Stephen King, Parkland Students Honored at PEN Literary Awards

Stephen King and Margaret Atwood attend the 2018 PEN Literary Gala - Getty-H 2018
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Margaret Atwood also presented imprisoned journalists Wa Lone and Kyaw Soe Oo with awards Tuesday evening in New York.

Morgan Freeman and Margaret Atwood led the way for the passionate ambiance at the PEN America Literary Gala at the American Museum of Natural History on Tuesday night.

The event celebrated the literary organizations' many programs, and honored author Stephen King; journalists Wa Lone and Kyaw Soe Oo; publisher Carolyn Reidy; and high school students Cameron Kasky, Samantha Fuentes and Zion Kelly, who were hailed for their activism.

Freeman took the stage to present King with the PEN America Literary Service Award, calling the prolific novelist “a dauntless champion of the written word.” The actor applauded his friend’s commitment to helping writers and underserved communities by harnessing the power of writing and reading.  

“Through his writing, Stephen King is an emissary who brings often remote stories, identities and experiences into focus,” Freeman said. “When I first read the script of The Shawshank Redemption, inspired by Stephen King’s novella, I said I’d be willing to play any part. I did. And I would’ve. Stephen brought compassion and humanity to the forgotten in prison, getting readers and audiences all over the world invested in their future and their freedom.”

While accepting his honor, King emphasized the importance of education, reading and writing, especially under the current political administration. “Reading is powerful. From my earliest days working as a high school teacher, I’ve been telling kids that those who read can learn to write and those who can do both will eventually succeed in the world,” he said. “Readers learn to be fair and writers learn to think. They are the crucial counterweight to those that are close-minded and mean-spirited. Too many of those are currently in positions of power. Their poverty is best expressed in that intellectual dead zone known as Twitter where clear thinking and kindness is too often replaced by schoolyard taunts not to mention bad spelling and bad grammar.”

Atwood presented imprisoned journalists Wa Lone and Kyaw Soe Oo with the PEN/Barbey Freedom to Write Award for their reporting on attacks against the Rohingya Muslim ethnic minority in their native Myanmar. They were arrested in 2017 for violating the Official Secrets Attack, and their families accepted the award on their behalf.

“When democracy is in retreat the first thing authoritarians do is silence those who are telling the stories they dislike,” Atwood said, later adding: “While the United States isn’t putting reporters in prison yet, the tactics of the current administration are dangerous. They include attacking and discrediting reporters by name, threatening to punish unfavorable coverage, trying to convince the public that reputable and accountable news outlets cannot be trusted, and branding certain news organizations as the enemies of the American people.”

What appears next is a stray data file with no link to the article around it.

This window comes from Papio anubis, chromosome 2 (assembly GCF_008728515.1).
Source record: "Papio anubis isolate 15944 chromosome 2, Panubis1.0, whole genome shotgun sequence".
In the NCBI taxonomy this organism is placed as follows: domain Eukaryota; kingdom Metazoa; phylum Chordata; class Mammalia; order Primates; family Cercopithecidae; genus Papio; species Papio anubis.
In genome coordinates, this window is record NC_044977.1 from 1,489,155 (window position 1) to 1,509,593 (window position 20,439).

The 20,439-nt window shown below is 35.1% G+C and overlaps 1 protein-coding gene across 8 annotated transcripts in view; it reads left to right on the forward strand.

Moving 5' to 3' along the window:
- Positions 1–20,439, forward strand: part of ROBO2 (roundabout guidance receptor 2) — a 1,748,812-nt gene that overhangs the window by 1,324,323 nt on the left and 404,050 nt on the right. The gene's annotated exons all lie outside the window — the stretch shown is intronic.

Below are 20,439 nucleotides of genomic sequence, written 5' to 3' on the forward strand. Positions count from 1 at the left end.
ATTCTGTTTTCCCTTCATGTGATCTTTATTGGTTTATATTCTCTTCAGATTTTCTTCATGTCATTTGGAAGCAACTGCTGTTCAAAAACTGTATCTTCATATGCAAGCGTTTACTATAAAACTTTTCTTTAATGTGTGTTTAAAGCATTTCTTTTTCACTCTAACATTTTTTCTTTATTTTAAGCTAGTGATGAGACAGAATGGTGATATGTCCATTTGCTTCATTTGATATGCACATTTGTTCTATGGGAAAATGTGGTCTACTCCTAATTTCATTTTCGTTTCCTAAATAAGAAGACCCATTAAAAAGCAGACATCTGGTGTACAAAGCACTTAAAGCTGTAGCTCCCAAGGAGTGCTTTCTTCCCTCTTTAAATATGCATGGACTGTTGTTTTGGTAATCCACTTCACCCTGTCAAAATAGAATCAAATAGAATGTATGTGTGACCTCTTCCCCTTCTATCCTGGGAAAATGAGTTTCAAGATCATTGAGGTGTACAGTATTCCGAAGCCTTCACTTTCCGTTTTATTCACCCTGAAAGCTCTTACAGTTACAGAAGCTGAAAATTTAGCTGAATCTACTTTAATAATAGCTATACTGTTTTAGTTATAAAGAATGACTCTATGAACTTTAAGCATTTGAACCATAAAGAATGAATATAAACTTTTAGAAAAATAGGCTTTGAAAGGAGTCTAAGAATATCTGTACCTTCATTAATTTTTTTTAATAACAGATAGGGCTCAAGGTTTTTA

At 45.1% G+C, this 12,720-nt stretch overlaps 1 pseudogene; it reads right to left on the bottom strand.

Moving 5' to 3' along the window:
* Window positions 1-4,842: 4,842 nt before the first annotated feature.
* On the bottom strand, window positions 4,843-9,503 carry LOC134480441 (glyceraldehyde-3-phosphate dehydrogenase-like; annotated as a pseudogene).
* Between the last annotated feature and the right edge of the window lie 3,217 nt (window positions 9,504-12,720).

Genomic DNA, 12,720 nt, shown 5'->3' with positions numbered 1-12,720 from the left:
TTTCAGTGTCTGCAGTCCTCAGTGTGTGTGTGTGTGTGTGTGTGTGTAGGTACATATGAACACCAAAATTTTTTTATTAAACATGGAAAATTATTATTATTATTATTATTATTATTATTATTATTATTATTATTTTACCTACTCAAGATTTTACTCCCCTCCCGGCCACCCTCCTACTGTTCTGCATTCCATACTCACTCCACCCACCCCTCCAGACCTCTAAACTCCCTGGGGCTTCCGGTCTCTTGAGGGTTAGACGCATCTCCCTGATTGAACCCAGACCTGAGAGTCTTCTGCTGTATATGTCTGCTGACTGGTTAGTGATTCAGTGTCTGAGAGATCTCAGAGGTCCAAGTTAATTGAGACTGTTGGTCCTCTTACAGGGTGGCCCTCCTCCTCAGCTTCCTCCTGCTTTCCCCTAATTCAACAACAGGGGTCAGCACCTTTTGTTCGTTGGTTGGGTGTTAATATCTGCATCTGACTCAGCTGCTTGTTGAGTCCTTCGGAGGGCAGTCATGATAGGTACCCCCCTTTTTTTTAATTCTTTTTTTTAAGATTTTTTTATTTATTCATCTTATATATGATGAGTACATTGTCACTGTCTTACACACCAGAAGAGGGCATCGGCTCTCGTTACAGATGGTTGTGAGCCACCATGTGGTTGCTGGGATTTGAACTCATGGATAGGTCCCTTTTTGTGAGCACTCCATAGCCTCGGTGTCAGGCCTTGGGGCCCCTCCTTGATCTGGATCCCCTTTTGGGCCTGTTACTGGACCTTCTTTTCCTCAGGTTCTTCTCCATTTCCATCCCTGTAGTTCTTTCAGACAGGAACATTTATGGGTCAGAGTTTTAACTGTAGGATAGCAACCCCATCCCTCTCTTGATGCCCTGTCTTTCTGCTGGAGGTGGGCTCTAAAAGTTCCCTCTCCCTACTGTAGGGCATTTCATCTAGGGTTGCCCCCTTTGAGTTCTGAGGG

Carolyn Reidy, president and CEO of Simon & Schuster Inc., was the first woman to receive the Publisher Honoree award, and Marjory Stoneman Douglas High School students Cameron Kasky and Samantha Fuentes, and Washington, D.C., high schooler Zion Kelly received the PEN/Toni and James C. Goodale Freedom of Expression Courage Award.

“Courage implies that a certain course of action is being taken voluntarily. I have been told it takes courage to speak up particularly as we’re thought of as the powerless youth, and maybe to a certain extent that’s true,” said Kasky. “However, the Parkland, Florida, March for Our Lives students are reacting to exactly one horrific, tragic incident that happened in our otherwise safe and cozy suburban environment. There’s a very good chance that if this type of violence visited our so-called safe community on a daily basis, I’d frankly stay inside.”

His classmate, Fuentes, took the stage after, but in the middle of her speech, she became overwhelmed, threw up and left the stage. Kelly stepped in and spoke about how his brother was killed on the way home from school in D.C.

“One thing that is very important to me is just telling my truth,” Kelly said. “I don’t feel safe traveling to and from school in my city, Washington, D.C., because of illegal guns. It’s important to tell this part of the story also. If we want change to happen we have to be willing to be courageous.”

Fuentes returned to the stage after Kelly to thunderous applause. “I think sometimes I forgot I got shot,” she said. “And I think things are easy sometimes, and I put it on the backburner and pretend everything’s going to be totally fine and then you throw up onstage for the second fucking time in a row.”

Fuentes thanked her mom, who joined her onstage, for her support, and she also sent her love and support to the victims and families of the school shooting in Santa Fe, Texas.

“Santa Fe High School, you are in my heart,” Fuentes said. “I know what it feels like to lose the ones you love right in front of your eyes. The rage, the sadness, the anguish and the fear. My arms are open for you, to embrace you but also to fight for you. Stay beautiful and good night.”